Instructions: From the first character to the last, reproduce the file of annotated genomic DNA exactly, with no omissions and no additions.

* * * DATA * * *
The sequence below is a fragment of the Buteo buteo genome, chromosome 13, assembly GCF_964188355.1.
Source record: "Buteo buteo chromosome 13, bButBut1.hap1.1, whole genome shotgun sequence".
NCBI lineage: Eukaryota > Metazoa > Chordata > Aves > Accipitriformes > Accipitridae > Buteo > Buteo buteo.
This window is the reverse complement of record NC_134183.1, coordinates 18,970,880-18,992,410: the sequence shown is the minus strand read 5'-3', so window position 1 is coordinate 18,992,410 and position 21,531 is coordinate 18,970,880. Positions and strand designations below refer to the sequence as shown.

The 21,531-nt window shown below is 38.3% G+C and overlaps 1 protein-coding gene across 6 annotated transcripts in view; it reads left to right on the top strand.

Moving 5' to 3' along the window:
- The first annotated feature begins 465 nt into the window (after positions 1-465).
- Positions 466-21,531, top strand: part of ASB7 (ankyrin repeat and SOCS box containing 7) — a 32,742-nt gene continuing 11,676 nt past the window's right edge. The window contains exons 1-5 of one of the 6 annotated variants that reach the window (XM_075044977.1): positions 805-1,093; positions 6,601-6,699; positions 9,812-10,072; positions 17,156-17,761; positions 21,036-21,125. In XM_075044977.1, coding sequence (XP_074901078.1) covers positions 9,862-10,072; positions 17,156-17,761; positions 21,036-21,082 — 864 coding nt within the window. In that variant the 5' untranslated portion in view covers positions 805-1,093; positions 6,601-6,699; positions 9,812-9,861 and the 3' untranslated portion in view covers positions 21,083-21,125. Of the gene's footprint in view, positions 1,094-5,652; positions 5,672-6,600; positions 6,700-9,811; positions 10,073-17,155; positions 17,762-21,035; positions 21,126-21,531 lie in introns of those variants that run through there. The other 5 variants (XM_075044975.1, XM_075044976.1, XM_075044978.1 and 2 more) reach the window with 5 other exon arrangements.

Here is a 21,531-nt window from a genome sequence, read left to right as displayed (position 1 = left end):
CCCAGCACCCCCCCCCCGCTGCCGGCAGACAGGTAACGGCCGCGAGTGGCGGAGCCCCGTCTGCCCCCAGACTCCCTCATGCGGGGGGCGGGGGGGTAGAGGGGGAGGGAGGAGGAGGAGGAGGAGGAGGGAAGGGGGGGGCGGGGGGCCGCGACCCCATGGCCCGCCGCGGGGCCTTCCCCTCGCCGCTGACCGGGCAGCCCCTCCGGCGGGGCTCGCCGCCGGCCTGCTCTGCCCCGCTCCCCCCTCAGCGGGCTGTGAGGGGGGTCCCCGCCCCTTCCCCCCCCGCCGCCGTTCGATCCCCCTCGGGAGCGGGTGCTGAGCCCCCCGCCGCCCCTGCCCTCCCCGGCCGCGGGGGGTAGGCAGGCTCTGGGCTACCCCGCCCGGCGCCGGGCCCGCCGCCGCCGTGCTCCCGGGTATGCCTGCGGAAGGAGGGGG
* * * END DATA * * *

The sequence below is a fragment of the Buteo buteo genome, chromosome 13, assembly GCF_964188355.1.
Source record: "Buteo buteo chromosome 13, bButBut1.hap1.1, whole genome shotgun sequence".
NCBI lineage: Eukaryota > Metazoa > Chordata > Aves > Accipitriformes > Accipitridae > Buteo > Buteo buteo.
This window is the reverse complement of record NC_134183.1, coordinates 18,970,880-18,992,410: the sequence shown is the minus strand read 5'-3', so window position 1 is coordinate 18,992,410 and position 21,531 is coordinate 18,970,880. Positions and strand designations below refer to the sequence as shown.

The 21,531-nt window shown below is 38.3% G+C and overlaps 1 protein-coding gene across 6 annotated transcripts in view; it reads left to right on the top strand.

Moving 5' to 3' along the window:
- The first annotated feature begins 465 nt into the window (after positions 1-465).
- Positions 466-21,531, top strand: part of ASB7 (ankyrin repeat and SOCS box containing 7) — a 32,742-nt gene continuing 11,676 nt past the window's right edge. The window contains exons 1-5 of one of the 6 annotated variants that reach the window (XM_075044977.1): positions 805-1,093; positions 6,601-6,699; positions 9,812-10,072; positions 17,156-17,761; positions 21,036-21,125. In XM_075044977.1, coding sequence (XP_074901078.1) covers positions 9,862-10,072; positions 17,156-17,761; positions 21,036-21,082 — 864 coding nt within the window. In that variant the 5' untranslated portion in view covers positions 805-1,093; positions 6,601-6,699; positions 9,812-9,861 and the 3' untranslated portion in view covers positions 21,083-21,125. Of the gene's footprint in view, positions 1,094-5,652; positions 5,672-6,600; positions 6,700-9,811; positions 10,073-17,155; positions 17,762-21,035; positions 21,126-21,531 lie in introns of those variants that run through there. The other 5 variants (XM_075044975.1, XM_075044976.1, XM_075044978.1 and 2 more) reach the window with 5 other exon arrangements.

Here is a 21,531-nt window from a genome sequence, read left to right as displayed (position 1 = left end):
CCCAGCACCCCCCCCCCGCTGCCGGCAGACAGGTAACGGCCGCGAGTGGCGGAGCCCCGTCTGCCCCCAGACTCCCTCATGCGGGGGGCGGGGGGGTAGAGGGGGAGGGAGGAGGAGGAGGAGGAGGAGGGAAGGGGGGGGCGGGGGGCCGCGACCCCATGGCCCGCCGCGGGGCCTTCCCCTCGCCGCTGACCGGGCAGCCCCTCCGGCGGGGCTCGCCGCCGGCCTGCTCTGCCCCGCTCCCCCCTCAGCGGGCTGTGAGGGGGGTCCCCGCCCCTTCCCCCCCCGCCGCCGTTCGATCCCCCTCGGGAGCGGGTGCTGAGCCCCCCGCCGCCCCTGCCCTCCCCGGCCGCGGGGGGTAGGCAGGCTCTGGGCTACCCCGCCCGGCGCCGGGCCCGCCGCCGCCGTGCTCCCGGGTATGCCTGCGGAAGGAGGGGG